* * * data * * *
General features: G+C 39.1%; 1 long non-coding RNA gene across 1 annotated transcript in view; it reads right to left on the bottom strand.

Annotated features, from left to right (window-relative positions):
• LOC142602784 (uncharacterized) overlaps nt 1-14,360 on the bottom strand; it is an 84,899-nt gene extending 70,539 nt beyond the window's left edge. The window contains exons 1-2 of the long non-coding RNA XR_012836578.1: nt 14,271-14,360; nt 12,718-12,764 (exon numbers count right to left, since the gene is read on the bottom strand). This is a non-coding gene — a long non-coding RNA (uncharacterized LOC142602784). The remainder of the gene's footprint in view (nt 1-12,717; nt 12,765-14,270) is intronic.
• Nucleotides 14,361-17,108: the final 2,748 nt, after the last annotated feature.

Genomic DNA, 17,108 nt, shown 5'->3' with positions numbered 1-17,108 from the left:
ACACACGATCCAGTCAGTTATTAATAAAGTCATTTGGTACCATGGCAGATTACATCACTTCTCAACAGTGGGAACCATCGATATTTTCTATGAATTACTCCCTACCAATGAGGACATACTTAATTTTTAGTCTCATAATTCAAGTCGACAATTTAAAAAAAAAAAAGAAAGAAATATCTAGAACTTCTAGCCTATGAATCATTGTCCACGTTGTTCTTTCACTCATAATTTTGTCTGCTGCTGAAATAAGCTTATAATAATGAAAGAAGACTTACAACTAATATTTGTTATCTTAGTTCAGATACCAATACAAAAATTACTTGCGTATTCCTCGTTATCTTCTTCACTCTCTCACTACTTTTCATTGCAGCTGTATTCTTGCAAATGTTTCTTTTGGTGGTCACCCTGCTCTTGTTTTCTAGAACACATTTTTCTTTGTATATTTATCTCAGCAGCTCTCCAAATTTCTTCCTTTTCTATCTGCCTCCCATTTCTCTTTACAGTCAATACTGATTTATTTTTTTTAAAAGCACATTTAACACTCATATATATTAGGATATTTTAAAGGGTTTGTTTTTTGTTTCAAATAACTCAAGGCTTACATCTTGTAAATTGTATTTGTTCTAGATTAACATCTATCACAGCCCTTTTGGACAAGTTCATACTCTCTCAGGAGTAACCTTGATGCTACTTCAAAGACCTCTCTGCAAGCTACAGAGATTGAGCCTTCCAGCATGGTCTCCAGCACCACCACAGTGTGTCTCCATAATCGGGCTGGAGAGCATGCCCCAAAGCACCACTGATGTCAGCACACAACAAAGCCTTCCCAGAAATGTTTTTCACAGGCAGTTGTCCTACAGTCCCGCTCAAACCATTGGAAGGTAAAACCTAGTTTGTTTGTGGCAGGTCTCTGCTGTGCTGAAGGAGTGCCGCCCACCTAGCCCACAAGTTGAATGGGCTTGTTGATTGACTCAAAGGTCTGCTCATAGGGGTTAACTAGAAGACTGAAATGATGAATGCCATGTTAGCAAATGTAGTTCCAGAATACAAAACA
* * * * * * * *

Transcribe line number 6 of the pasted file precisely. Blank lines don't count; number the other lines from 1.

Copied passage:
ACACACGATCCAGTCAGTTATTAATAAAGTCATTTGGTACCATGGCAGATTACATCACTTCTCAACAGTGGGAACCATCGATATTTTCTATGAATTACTCCCTACCAATGAGGACATACTTAATTTTTAGTCTCATAATTCAAGTCGACAATTTAAAAAAAAAAAAGAAAGAAATATCTAGAACTTCTAGCCTATGAATCATTGTCCACGTTGTTCTTTCACTCATAATTTTGTCTGCTGCTGAAATAAGCTTATAATAATGAAAGAAGACTTACAACTAATATTTGTTATCTTAGTTCAGATACCAATACAAAAATTACTTGCGTATTCCTCGTTATCTTCTTCACTCTCTCACTACTTTTCATTGCAGCTGTATTCTTGCAAATGTTTCTTTTGGTGGTCACCCTGCTCTTGTTTTCTAGAACACATTTTTCTTTGTATATTTATCTCAGCAGCTCTCCAAATTTCTTCCTTTTCTATCTGCCTCCCATTTCTCTTTACAGTCAATACTGATTTATTTTTTTTAAAAGCACATTTAACACTCATATATATTAGGATATTTTAAAGGGTTTGTTTTTTGTTTCAAATAACTCAAGGCTTACATCTTGTAAATTGTATTTGTTCTAGATTAACATCTATCACAGCCCTTTTGGACAAGTTCATACTCTCTCAGGAGTAACCTTGATGCTACTTCAAAGACCTCTCTGCAAGCTACAGAGATTGAGCCTTCCAGCATGGTCTCCAGCACCACCACAGTGTGTCTCCATAATCGGGCTGGAGAGCATGCCCCAAAGCACCACTGATGTCAGCACACAACAAAGCCTTCCCAGAAATGTTTTTCACAGGCAGTTGTCCTACAGTCCCGCTCAAACCATTGGAAGGTAAAACCTAGTTTGTTTGTGGCAGGTCTCTGCTGTGCTGAAGGAGTGCCGCCCACCTAGCCCACAAGTTGAATGGGCTTGTTGATTGACTCAAAGGTCTGCTCATAGGGGTTAACTAGAAGACTGAAATGATGAATGCCATGTTAGCAAATGTAGTTCCAGAATACAAAACA